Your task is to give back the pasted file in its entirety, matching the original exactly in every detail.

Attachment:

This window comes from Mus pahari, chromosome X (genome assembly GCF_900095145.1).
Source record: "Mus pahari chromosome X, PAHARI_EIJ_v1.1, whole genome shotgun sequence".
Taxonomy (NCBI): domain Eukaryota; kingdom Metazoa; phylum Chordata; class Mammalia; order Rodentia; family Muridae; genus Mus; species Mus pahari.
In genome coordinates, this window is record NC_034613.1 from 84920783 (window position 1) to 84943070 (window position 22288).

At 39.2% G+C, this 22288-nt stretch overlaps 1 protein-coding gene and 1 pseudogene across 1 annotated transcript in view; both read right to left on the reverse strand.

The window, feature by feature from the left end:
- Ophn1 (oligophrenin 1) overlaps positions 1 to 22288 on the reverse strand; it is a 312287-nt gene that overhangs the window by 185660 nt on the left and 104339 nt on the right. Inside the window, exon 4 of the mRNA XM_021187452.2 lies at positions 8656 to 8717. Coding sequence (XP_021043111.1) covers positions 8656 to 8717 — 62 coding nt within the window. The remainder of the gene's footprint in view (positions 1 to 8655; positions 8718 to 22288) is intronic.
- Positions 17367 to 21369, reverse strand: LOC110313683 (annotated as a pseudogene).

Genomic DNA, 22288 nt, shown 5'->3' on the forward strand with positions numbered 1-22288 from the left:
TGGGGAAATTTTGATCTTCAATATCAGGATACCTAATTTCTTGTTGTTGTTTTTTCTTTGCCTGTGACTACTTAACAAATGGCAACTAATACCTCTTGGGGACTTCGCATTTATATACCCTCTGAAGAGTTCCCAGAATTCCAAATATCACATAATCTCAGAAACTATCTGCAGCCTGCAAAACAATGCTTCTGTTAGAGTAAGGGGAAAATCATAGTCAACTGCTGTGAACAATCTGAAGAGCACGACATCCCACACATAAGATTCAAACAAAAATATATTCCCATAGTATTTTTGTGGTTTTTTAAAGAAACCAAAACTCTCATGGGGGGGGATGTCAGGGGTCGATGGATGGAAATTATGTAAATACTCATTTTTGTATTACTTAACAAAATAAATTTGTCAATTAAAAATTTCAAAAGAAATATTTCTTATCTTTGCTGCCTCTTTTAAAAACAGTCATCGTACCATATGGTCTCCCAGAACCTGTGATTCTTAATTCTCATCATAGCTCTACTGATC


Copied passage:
This window comes from Mus pahari, chromosome X (genome assembly GCF_900095145.1).
Source record: "Mus pahari chromosome X, PAHARI_EIJ_v1.1, whole genome shotgun sequence".
Taxonomy (NCBI): domain Eukaryota; kingdom Metazoa; phylum Chordata; class Mammalia; order Rodentia; family Muridae; genus Mus; species Mus pahari.
In genome coordinates, this window is record NC_034613.1 from 84920783 (window position 1) to 84943070 (window position 22288).

At 39.2% G+C, this 22288-nt stretch overlaps 1 protein-coding gene and 1 pseudogene across 1 annotated transcript in view; both read right to left on the reverse strand.

The window, feature by feature from the left end:
- Ophn1 (oligophrenin 1) overlaps positions 1 to 22288 on the reverse strand; it is a 312287-nt gene that overhangs the window by 185660 nt on the left and 104339 nt on the right. Inside the window, exon 4 of the mRNA XM_021187452.2 lies at positions 8656 to 8717. Coding sequence (XP_021043111.1) covers positions 8656 to 8717 — 62 coding nt within the window. The remainder of the gene's footprint in view (positions 1 to 8655; positions 8718 to 22288) is intronic.
- Positions 17367 to 21369, reverse strand: LOC110313683 (annotated as a pseudogene).

Genomic DNA, 22288 nt, shown 5'->3' on the forward strand with positions numbered 1-22288 from the left:
TGGGGAAATTTTGATCTTCAATATCAGGATACCTAATTTCTTGTTGTTGTTTTTTCTTTGCCTGTGACTACTTAACAAATGGCAACTAATACCTCTTGGGGACTTCGCATTTATATACCCTCTGAAGAGTTCCCAGAATTCCAAATATCACATAATCTCAGAAACTATCTGCAGCCTGCAAAACAATGCTTCTGTTAGAGTAAGGGGAAAATCATAGTCAACTGCTGTGAACAATCTGAAGAGCACGACATCCCACACATAAGATTCAAACAAAAATATATTCCCATAGTATTTTTGTGGTTTTTTAAAGAAACCAAAACTCTCATGGGGGGGGATGTCAGGGGTCGATGGATGGAAATTATGTAAATACTCATTTTTGTATTACTTAACAAAATAAATTTGTCAATTAAAAATTTCAAAAGAAATATTTCTTATCTTTGCTGCCTCTTTTAAAAACAGTCATCGTACCATATGGTCTCCCAGAACCTGTGATTCTTAATTCTCATCATAGCTCTACTGATC